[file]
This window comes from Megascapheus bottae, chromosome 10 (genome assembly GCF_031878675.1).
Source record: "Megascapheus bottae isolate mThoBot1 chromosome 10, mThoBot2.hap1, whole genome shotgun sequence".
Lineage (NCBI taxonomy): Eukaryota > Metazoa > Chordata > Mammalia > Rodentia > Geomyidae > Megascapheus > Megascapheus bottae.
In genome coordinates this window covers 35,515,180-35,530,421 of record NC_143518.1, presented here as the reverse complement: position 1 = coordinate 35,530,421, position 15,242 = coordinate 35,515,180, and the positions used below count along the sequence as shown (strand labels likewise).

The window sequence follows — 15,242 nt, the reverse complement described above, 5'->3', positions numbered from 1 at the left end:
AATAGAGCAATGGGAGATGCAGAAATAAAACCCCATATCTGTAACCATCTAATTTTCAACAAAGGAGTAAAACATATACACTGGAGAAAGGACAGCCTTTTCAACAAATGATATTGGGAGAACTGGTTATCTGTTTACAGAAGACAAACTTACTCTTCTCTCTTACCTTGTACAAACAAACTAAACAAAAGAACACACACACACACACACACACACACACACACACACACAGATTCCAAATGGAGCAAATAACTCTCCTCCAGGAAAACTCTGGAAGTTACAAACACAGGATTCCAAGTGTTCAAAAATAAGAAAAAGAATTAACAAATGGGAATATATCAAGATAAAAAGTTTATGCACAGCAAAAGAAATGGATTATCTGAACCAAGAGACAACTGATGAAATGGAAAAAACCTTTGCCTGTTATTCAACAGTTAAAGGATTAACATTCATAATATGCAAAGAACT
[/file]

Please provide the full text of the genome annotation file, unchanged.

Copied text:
This window comes from Megascapheus bottae, chromosome 10 (genome assembly GCF_031878675.1).
Source record: "Megascapheus bottae isolate mThoBot1 chromosome 10, mThoBot2.hap1, whole genome shotgun sequence".
Lineage (NCBI taxonomy): Eukaryota > Metazoa > Chordata > Mammalia > Rodentia > Geomyidae > Megascapheus > Megascapheus bottae.
In genome coordinates this window covers 35,515,180-35,530,421 of record NC_143518.1, presented here as the reverse complement: position 1 = coordinate 35,530,421, position 15,242 = coordinate 35,515,180, and the positions used below count along the sequence as shown (strand labels likewise).

The window sequence follows — 15,242 nt, the reverse complement described above, 5'->3', positions numbered from 1 at the left end:
AATAGAGCAATGGGAGATGCAGAAATAAAACCCCATATCTGTAACCATCTAATTTTCAACAAAGGAGTAAAACATATACACTGGAGAAAGGACAGCCTTTTCAACAAATGATATTGGGAGAACTGGTTATCTGTTTACAGAAGACAAACTTACTCTTCTCTCTTACCTTGTACAAACAAACTAAACAAAAGAACACACACACACACACACACACACACACACACACACACAGATTCCAAATGGAGCAAATAACTCTCCTCCAGGAAAACTCTGGAAGTTACAAACACAGGATTCCAAGTGTTCAAAAATAAGAAAAAGAATTAACAAATGGGAATATATCAAGATAAAAAGTTTATGCACAGCAAAAGAAATGGATTATCTGAACCAAGAGACAACTGATGAAATGGAAAAAACCTTTGCCTGTTATTCAACAGTTAAAGGATTAACATTCATAATATGCAAAGAACT